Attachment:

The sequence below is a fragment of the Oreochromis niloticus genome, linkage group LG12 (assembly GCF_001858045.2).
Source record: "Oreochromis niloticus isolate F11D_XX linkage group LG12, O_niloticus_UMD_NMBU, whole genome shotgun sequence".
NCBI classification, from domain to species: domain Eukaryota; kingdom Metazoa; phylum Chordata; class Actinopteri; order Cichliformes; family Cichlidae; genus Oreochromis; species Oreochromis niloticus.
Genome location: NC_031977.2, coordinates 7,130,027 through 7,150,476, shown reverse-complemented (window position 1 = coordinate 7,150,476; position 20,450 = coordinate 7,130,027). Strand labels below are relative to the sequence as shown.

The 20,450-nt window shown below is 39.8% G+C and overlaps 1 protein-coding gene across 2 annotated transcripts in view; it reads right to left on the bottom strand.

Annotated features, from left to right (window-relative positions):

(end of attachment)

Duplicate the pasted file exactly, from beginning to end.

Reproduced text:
The sequence below is a fragment of the Oreochromis niloticus genome, linkage group LG12 (assembly GCF_001858045.2).
Source record: "Oreochromis niloticus isolate F11D_XX linkage group LG12, O_niloticus_UMD_NMBU, whole genome shotgun sequence".
NCBI classification, from domain to species: domain Eukaryota; kingdom Metazoa; phylum Chordata; class Actinopteri; order Cichliformes; family Cichlidae; genus Oreochromis; species Oreochromis niloticus.
Genome location: NC_031977.2, coordinates 7,130,027 through 7,150,476, shown reverse-complemented (window position 1 = coordinate 7,150,476; position 20,450 = coordinate 7,130,027). Strand labels below are relative to the sequence as shown.

The 20,450-nt window shown below is 39.8% G+C and overlaps 1 protein-coding gene across 2 annotated transcripts in view; it reads right to left on the bottom strand.

Annotated features, from left to right (window-relative positions):